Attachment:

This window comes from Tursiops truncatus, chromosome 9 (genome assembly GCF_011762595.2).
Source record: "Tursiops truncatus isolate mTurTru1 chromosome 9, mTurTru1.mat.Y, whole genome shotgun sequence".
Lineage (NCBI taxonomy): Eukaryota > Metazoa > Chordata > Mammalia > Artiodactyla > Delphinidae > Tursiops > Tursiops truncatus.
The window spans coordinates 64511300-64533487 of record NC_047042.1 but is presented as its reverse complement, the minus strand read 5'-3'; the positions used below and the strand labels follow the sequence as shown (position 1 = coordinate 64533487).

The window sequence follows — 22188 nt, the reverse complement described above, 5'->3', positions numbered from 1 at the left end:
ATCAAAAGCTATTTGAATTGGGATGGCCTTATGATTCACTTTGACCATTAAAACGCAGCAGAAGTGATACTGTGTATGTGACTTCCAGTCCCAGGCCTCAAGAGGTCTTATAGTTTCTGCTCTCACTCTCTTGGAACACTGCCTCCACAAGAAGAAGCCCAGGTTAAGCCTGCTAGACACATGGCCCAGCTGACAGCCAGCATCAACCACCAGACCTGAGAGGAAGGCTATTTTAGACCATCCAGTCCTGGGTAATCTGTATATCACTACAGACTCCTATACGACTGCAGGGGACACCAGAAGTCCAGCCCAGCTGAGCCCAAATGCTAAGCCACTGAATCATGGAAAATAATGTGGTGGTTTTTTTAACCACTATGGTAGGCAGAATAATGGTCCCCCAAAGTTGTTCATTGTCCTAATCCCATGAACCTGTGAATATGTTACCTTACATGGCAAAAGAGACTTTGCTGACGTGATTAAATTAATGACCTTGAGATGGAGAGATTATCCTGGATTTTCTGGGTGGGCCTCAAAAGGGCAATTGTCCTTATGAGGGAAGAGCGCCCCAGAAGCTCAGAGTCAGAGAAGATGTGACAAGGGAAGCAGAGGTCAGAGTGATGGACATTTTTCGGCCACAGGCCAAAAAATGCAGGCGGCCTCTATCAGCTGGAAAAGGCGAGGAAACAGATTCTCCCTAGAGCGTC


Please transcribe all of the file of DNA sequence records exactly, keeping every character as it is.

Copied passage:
This window comes from Tursiops truncatus, chromosome 9 (genome assembly GCF_011762595.2).
Source record: "Tursiops truncatus isolate mTurTru1 chromosome 9, mTurTru1.mat.Y, whole genome shotgun sequence".
Lineage (NCBI taxonomy): Eukaryota > Metazoa > Chordata > Mammalia > Artiodactyla > Delphinidae > Tursiops > Tursiops truncatus.
The window spans coordinates 64511300-64533487 of record NC_047042.1 but is presented as its reverse complement, the minus strand read 5'-3'; the positions used below and the strand labels follow the sequence as shown (position 1 = coordinate 64533487).

The window sequence follows — 22188 nt, the reverse complement described above, 5'->3', positions numbered from 1 at the left end:
ATCAAAAGCTATTTGAATTGGGATGGCCTTATGATTCACTTTGACCATTAAAACGCAGCAGAAGTGATACTGTGTATGTGACTTCCAGTCCCAGGCCTCAAGAGGTCTTATAGTTTCTGCTCTCACTCTCTTGGAACACTGCCTCCACAAGAAGAAGCCCAGGTTAAGCCTGCTAGACACATGGCCCAGCTGACAGCCAGCATCAACCACCAGACCTGAGAGGAAGGCTATTTTAGACCATCCAGTCCTGGGTAATCTGTATATCACTACAGACTCCTATACGACTGCAGGGGACACCAGAAGTCCAGCCCAGCTGAGCCCAAATGCTAAGCCACTGAATCATGGAAAATAATGTGGTGGTTTTTTTAACCACTATGGTAGGCAGAATAATGGTCCCCCAAAGTTGTTCATTGTCCTAATCCCATGAACCTGTGAATATGTTACCTTACATGGCAAAAGAGACTTTGCTGACGTGATTAAATTAATGACCTTGAGATGGAGAGATTATCCTGGATTTTCTGGGTGGGCCTCAAAAGGGCAATTGTCCTTATGAGGGAAGAGCGCCCCAGAAGCTCAGAGTCAGAGAAGATGTGACAAGGGAAGCAGAGGTCAGAGTGATGGACATTTTTCGGCCACAGGCCAAAAAATGCAGGCGGCCTCTATCAGCTGGAAAAGGCGAGGAAACAGATTCTCCCTAGAGCGTC